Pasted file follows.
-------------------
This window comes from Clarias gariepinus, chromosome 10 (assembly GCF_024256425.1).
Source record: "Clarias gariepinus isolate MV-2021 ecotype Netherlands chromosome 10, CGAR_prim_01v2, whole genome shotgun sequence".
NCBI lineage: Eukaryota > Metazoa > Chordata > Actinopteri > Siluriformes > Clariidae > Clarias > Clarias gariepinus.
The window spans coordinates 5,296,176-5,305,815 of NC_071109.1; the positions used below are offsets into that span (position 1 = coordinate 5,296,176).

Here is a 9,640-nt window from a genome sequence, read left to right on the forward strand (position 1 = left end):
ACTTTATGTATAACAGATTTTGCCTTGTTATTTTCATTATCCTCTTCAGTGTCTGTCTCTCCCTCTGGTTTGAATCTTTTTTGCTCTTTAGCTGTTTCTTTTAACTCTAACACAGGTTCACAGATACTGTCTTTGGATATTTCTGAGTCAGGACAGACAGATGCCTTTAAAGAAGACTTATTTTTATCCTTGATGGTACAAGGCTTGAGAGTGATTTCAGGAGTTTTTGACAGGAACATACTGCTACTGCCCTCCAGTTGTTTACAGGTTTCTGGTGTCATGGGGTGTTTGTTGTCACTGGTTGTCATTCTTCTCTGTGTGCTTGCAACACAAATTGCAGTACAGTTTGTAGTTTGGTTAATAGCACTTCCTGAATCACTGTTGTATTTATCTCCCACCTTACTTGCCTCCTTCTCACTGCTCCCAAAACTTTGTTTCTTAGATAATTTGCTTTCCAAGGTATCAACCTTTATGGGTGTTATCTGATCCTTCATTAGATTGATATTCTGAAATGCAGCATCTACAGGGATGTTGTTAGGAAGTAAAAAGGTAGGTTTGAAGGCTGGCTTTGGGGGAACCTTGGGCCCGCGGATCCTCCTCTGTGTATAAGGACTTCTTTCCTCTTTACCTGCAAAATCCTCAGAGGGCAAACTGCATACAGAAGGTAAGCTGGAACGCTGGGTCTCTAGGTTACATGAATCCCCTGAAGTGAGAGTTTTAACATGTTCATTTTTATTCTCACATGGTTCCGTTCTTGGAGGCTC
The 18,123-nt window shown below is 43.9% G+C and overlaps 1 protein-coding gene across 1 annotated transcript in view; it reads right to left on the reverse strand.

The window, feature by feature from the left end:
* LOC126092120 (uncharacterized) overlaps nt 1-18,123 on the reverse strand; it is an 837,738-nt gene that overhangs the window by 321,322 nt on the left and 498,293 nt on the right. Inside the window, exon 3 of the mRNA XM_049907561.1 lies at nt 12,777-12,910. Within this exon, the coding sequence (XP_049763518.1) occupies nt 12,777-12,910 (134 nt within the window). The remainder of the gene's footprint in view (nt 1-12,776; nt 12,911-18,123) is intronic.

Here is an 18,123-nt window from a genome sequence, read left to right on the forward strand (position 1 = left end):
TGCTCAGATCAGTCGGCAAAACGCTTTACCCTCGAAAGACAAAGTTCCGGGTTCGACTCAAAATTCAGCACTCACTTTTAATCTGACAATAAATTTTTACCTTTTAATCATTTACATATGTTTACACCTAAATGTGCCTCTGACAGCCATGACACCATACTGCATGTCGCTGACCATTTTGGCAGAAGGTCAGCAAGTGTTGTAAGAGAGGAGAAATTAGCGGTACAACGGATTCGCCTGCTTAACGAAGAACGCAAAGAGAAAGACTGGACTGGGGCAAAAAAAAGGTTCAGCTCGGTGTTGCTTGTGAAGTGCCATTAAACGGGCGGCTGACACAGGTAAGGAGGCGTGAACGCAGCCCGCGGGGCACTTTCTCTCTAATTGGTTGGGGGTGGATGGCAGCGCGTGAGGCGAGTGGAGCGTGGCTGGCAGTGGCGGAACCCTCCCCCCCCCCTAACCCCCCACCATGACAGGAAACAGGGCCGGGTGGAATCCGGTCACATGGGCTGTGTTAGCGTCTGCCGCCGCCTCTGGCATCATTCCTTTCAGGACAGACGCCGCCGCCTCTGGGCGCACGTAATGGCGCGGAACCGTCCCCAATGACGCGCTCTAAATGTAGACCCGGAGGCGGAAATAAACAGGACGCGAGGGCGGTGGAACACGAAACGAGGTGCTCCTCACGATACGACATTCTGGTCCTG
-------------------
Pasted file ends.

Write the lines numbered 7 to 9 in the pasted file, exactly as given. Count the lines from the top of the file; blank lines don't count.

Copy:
The 18,123-nt window shown below is 43.9% G+C and overlaps 1 protein-coding gene across 1 annotated transcript in view; it reads right to left on the reverse strand.

The window, feature by feature from the left end:
* LOC126092120 (uncharacterized) overlaps nt 1-18,123 on the reverse strand; it is an 837,738-nt gene that overhangs the window by 321,322 nt on the left and 498,293 nt on the right. Inside the window, exon 3 of the mRNA XM_049907561.1 lies at nt 12,777-12,910. Within this exon, the coding sequence (XP_049763518.1) occupies nt 12,777-12,910 (134 nt within the window). The remainder of the gene's footprint in view (nt 1-12,776; nt 12,911-18,123) is intronic.